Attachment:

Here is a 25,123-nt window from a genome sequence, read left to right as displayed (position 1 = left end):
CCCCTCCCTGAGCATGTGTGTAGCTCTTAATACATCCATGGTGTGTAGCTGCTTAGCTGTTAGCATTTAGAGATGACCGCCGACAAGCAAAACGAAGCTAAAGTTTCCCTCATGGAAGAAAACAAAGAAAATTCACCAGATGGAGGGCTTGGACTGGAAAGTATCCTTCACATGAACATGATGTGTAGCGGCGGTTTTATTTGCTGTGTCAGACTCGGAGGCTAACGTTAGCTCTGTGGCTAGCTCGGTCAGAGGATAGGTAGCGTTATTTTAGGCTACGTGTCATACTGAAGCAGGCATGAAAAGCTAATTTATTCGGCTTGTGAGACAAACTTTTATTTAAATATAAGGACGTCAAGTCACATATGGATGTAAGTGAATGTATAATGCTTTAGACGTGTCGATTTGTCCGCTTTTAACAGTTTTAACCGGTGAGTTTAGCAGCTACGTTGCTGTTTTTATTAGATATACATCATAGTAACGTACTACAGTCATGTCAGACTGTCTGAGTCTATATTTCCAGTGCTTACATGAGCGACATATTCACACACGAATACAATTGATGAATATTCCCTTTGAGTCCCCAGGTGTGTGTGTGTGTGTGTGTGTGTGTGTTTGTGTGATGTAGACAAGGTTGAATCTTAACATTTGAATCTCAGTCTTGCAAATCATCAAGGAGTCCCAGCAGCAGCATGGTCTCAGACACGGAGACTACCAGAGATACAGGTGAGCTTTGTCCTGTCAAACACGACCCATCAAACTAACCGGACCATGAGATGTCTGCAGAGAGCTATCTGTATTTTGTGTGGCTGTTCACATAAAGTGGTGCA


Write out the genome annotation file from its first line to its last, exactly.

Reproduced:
Here is a 25,123-nt window from a genome sequence, read left to right as displayed (position 1 = left end):
CCCCTCCCTGAGCATGTGTGTAGCTCTTAATACATCCATGGTGTGTAGCTGCTTAGCTGTTAGCATTTAGAGATGACCGCCGACAAGCAAAACGAAGCTAAAGTTTCCCTCATGGAAGAAAACAAAGAAAATTCACCAGATGGAGGGCTTGGACTGGAAAGTATCCTTCACATGAACATGATGTGTAGCGGCGGTTTTATTTGCTGTGTCAGACTCGGAGGCTAACGTTAGCTCTGTGGCTAGCTCGGTCAGAGGATAGGTAGCGTTATTTTAGGCTACGTGTCATACTGAAGCAGGCATGAAAAGCTAATTTATTCGGCTTGTGAGACAAACTTTTATTTAAATATAAGGACGTCAAGTCACATATGGATGTAAGTGAATGTATAATGCTTTAGACGTGTCGATTTGTCCGCTTTTAACAGTTTTAACCGGTGAGTTTAGCAGCTACGTTGCTGTTTTTATTAGATATACATCATAGTAACGTACTACAGTCATGTCAGACTGTCTGAGTCTATATTTCCAGTGCTTACATGAGCGACATATTCACACACGAATACAATTGATGAATATTCCCTTTGAGTCCCCAGGTGTGTGTGTGTGTGTGTGTGTGTGTGTTTGTGTGATGTAGACAAGGTTGAATCTTAACATTTGAATCTCAGTCTTGCAAATCATCAAGGAGTCCCAGCAGCAGCATGGTCTCAGACACGGAGACTACCAGAGATACAGGTGAGCTTTGTCCTGTCAAACACGACCCATCAAACTAACCGGACCATGAGATGTCTGCAGAGAGCTATCTGTATTTTGTGTGGCTGTTCACATAAAGTGGTGCA